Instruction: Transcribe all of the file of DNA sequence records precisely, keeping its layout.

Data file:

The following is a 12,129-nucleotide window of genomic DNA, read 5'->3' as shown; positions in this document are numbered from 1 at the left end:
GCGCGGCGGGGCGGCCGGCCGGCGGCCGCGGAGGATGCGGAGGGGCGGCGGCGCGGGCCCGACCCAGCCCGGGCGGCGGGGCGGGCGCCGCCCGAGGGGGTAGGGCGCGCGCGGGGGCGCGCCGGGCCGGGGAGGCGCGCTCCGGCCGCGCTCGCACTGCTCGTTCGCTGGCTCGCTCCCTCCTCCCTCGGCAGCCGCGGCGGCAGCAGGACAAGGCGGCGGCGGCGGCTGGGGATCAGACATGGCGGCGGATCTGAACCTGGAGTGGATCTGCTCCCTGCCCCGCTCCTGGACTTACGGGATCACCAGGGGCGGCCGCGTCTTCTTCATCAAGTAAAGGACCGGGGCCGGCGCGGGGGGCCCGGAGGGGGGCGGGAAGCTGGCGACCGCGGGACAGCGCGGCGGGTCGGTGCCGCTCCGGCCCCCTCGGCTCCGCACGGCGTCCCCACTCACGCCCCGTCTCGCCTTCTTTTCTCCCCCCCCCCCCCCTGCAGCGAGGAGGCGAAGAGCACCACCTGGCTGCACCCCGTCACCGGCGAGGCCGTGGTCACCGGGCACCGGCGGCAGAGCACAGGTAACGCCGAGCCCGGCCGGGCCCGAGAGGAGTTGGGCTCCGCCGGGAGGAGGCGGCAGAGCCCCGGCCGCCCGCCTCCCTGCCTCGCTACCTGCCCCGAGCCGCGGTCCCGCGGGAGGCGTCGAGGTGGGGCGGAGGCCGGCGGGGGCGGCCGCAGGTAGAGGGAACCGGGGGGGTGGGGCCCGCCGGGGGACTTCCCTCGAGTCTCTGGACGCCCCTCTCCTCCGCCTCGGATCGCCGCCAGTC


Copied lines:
The following is a 12,129-nucleotide window of genomic DNA, read 5'->3' as shown; positions in this document are numbered from 1 at the left end:
GCGCGGCGGGGCGGCCGGCCGGCGGCCGCGGAGGATGCGGAGGGGCGGCGGCGCGGGCCCGACCCAGCCCGGGCGGCGGGGCGGGCGCCGCCCGAGGGGGTAGGGCGCGCGCGGGGGCGCGCCGGGCCGGGGAGGCGCGCTCCGGCCGCGCTCGCACTGCTCGTTCGCTGGCTCGCTCCCTCCTCCCTCGGCAGCCGCGGCGGCAGCAGGACAAGGCGGCGGCGGCGGCTGGGGATCAGACATGGCGGCGGATCTGAACCTGGAGTGGATCTGCTCCCTGCCCCGCTCCTGGACTTACGGGATCACCAGGGGCGGCCGCGTCTTCTTCATCAAGTAAAGGACCGGGGCCGGCGCGGGGGGCCCGGAGGGGGGCGGGAAGCTGGCGACCGCGGGACAGCGCGGCGGGTCGGTGCCGCTCCGGCCCCCTCGGCTCCGCACGGCGTCCCCACTCACGCCCCGTCTCGCCTTCTTTTCTCCCCCCCCCCCCCCTGCAGCGAGGAGGCGAAGAGCACCACCTGGCTGCACCCCGTCACCGGCGAGGCCGTGGTCACCGGGCACCGGCGGCAGAGCACAGGTAACGCCGAGCCCGGCCGGGCCCGAGAGGAGTTGGGCTCCGCCGGGAGGAGGCGGCAGAGCCCCGGCCGCCCGCCTCCCTGCCTCGCTACCTGCCCCGAGCCGCGGTCCCGCGGGAGGCGTCGAGGTGGGGCGGAGGCCGGCGGGGGCGGCCGCAGGTAGAGGGAACCGGGGGGGTGGGGCCCGCCGGGGGACTTCCCTCGAGTCTCTGGACGCCCCTCTCCTCCGCCTCGGATCGCCGCCAGTC